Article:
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John A Lynn’s ‘Battle: A History Of Combat And Culture’ offers a novel and thought-provoking discourse on the character of warfare and what shapes it. From the outset, Lynn challenges head on some of the most central orthodoxies offered by peers such as John Keegan. Lynn seeks to consider much more than just the established military thinkers, by considering evolving cultural forces that he sees as significant and formative. Through this extensive and deeply intellectual work, Lynn offers an ambitious and often persuasive range of arguments as to the essential truths behind the nature and character of warfare. As Lynn puts it himself in the books preface, the book is not so much ‘a work about the why of war, but the how of war’1. Lynn seeks to convince us that armies fight as a reflection of their respective cultures. That battles therefore can be shaped as much by a culture and its concept of conflict, as by the traits that might be assumed from a universal concept of the nature of war and its protagonists. Tellingly, in his initial preface, Lynn rejects the idea of the ‘universal soldier’ and this is an important, initial reference point.
In terms of structure, the golden thread to ‘Battle’ is Lynn’s use of individual, totemic battles as the start point for each chapter; for each discrete section of the book a very practical springboard into the intellectualised study of concepts and culture that subsequently follow. To provide balance across time and space, Lynn draws on the examples of battles through history and across the Continents, starting with the battle of Delium in 424 BC (part of the wider Peloponnesian War), through accounts and analysis of the battle of Crecy in 1346, later Napoleon’s victory at Austerlitz in 1805 and to Lynn’s final analysis the Arab-Israeli ‘October War’ of 1973 and the Egyptian operation to cross the Suez Canal into Israeli occupied Sinai. Lynn masters the technical complexity of each individual battle through his detailed and deeply researched accounts of weaponry, tactics and their application on the battlefield, all set in the historical and political context of each conflict. He then shifts adroitly to a wider and more fundamental analysis of the conceptual and cultural factors which each of those battles and their back-stories reveal. As the reader progresses through ‘Battle’, the consistency and logic of Lynn’s methodology aids comprehension of what is ultimately a very involved and unique study into why wars are fought the way they are.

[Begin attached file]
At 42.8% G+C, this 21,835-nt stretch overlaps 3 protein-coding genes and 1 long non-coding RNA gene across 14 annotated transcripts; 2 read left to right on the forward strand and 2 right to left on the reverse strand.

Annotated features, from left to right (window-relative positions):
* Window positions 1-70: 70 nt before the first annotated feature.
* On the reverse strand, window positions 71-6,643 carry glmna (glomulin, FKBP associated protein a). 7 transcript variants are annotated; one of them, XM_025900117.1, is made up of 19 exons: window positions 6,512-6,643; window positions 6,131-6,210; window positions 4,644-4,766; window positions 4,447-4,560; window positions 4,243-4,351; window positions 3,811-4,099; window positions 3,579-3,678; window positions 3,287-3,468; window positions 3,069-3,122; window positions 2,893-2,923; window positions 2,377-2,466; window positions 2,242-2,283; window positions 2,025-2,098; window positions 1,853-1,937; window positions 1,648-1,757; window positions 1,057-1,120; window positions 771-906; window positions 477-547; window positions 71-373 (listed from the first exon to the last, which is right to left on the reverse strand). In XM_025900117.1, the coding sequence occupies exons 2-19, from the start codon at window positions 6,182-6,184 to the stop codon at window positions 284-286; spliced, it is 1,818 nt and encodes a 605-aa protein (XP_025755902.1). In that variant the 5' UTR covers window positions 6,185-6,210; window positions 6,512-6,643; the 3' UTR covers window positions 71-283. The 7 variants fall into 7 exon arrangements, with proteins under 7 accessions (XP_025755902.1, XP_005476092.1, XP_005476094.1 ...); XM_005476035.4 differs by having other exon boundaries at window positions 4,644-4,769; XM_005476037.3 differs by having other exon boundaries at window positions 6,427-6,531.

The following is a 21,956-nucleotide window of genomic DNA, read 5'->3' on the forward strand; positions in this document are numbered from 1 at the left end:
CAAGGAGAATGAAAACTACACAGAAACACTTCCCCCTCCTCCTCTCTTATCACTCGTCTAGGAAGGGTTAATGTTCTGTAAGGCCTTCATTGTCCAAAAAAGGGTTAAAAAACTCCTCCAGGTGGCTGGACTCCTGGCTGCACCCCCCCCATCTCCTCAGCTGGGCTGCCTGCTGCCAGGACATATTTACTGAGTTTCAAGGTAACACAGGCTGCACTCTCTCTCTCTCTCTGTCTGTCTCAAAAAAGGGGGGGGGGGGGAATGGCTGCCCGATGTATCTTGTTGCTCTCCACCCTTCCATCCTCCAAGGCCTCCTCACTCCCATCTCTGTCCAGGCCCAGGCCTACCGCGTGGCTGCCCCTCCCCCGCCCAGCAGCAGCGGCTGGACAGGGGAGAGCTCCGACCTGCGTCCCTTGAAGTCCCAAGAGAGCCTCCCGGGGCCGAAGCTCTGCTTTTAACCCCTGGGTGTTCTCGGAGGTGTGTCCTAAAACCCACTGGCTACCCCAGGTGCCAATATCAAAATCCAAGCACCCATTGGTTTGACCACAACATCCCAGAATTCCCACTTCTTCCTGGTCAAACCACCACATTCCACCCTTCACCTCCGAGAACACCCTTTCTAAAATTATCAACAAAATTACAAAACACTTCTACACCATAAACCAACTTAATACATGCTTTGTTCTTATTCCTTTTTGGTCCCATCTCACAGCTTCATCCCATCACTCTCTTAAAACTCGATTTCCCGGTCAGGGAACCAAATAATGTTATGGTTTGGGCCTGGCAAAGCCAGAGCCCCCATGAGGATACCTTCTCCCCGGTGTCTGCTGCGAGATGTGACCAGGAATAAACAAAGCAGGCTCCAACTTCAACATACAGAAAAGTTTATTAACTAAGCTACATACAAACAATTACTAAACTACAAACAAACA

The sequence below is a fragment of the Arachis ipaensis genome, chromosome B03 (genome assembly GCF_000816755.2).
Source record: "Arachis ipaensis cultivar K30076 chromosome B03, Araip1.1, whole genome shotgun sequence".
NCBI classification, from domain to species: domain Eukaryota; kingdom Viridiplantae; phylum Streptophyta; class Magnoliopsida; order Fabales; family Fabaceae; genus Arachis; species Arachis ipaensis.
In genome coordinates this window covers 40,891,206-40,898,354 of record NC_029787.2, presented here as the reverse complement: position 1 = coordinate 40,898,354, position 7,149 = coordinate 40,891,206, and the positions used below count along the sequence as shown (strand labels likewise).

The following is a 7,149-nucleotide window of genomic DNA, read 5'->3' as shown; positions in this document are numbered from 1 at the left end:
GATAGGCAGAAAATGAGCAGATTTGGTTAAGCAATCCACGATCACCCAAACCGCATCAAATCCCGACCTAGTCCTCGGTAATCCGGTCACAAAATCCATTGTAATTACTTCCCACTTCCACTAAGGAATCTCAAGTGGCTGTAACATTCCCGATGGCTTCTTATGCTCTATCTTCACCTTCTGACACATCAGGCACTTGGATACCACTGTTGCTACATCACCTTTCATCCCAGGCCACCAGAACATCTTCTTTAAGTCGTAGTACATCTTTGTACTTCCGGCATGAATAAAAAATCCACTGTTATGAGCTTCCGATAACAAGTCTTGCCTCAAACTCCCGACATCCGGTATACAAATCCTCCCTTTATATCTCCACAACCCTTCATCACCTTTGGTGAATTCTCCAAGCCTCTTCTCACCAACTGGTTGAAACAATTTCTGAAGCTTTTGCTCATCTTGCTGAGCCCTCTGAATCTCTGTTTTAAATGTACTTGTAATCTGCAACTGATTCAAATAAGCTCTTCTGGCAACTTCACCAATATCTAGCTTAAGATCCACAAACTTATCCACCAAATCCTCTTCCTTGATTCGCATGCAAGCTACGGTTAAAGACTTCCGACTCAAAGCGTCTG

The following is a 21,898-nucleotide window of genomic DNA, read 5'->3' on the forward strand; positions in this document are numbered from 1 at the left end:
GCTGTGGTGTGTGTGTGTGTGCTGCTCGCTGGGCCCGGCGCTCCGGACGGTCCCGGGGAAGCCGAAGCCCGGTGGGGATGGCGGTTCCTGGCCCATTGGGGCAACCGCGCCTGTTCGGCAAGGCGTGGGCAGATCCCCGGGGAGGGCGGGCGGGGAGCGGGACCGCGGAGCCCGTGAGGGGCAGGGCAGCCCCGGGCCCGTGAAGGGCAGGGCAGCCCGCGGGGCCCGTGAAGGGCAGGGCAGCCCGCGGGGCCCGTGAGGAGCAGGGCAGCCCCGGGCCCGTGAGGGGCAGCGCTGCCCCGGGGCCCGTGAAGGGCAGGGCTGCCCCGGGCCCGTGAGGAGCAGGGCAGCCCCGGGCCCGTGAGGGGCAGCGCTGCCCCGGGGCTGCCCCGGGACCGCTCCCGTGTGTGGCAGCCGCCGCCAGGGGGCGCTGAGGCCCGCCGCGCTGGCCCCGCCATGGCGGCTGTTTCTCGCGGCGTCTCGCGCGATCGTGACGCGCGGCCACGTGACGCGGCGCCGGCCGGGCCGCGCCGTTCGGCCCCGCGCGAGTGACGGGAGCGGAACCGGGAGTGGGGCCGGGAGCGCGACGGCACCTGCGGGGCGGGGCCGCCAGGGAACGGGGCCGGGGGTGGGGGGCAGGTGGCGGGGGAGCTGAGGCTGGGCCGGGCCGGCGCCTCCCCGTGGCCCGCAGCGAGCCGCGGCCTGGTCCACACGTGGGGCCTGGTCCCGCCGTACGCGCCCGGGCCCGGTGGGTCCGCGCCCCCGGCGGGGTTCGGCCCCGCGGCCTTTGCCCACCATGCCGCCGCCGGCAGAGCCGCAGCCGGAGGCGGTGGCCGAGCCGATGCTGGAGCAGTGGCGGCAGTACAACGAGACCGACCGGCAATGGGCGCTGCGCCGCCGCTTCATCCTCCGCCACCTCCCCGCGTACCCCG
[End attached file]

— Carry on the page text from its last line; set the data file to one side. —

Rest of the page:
Moving from structure and style to his thesis and its related themes, Lynn proposes from the very outset that we should question the concept of the ‘Universal Soldier’. The idea that through the ages, battle and conflicts spawn warriors and ways of war which share an essential commonality. Lynn is less concerned with the universal and wishes to focus on what he terms the ‘flotsam and jetsam of daily existence’2, the conflation of civil cultures, influenced as they are by religious, social and political values and thinking. Here is the major divergence in Lynn’s study to that of Keegan’s ‘Face of Battle’ (1976) or ‘A History of Warfare (1993)’; similarly Hanson’s ‘Western Way of War’ (1989) or ‘Carnage and Culture’, (2001). Lynn’s thesis leaves the door open for the ‘anti-stereotype’ and in this respect, ‘Battle’ has an immediate appeal as a novel and thought-provoking work.
‘Battle’ offers a convincing and deliberately timeless argument: that societies and their inherent cultural forces can shape a discourse and an approach to warfare, which can defy stereotypes by providing commonality as well as contrast, across time and space. In that sense, ‘Battle’ provides an important ‘counter-reference’ to the works of Keegan and Hanson, which Lynn quite deliberately and demonstrably sets out to challenge. The chronological structure to the work offers utility to any student seeking out useful reference(s) from key military milestones in military history. So for the study of ancient warfare through the enlightenment to the modern day, ‘Battle: A History Of Combat And Culture’ is to be commended. And yet, Lynn both surprises and disappoints in his choice of milestones. His omission of (any) accounts of German and Soviet operational art in World War 2 (so central to latter day western doctrine) raises the suspicion that the highly de-centralised and mission centric tactical approach within armies fighting for highly centralised regimes is inconvenient to his thesis that it is societies and their cultures which shape approaches to warfare. He ignores the important debate as to the importance of technology and its role in network centric warfare in the late 20th and early 21st centuries, often characterised by the term ‘revolution in military affairs’. Again, one is left rather suspicious that the influence of technology in shaping conflicts in Iraq and the Balkans is at odds with Lynn’s early scepticism in ‘Battle’ that new technology can only prosper where the right cultural values are in place. ‘Battle: A History Of Combat And Culture‘ is a recommended read. On balance, however, the book can be justifiably viewed as an ambitious, novel and important work; but one that should be used alongside a wider body of work (by others) which might cover the obvious omissions in Lynn’s historiography.
Séan is a career army officer, with experience on several operational tours and across a range of regimental and staff appointments. He is currently serving as a staff officer within a headquarters.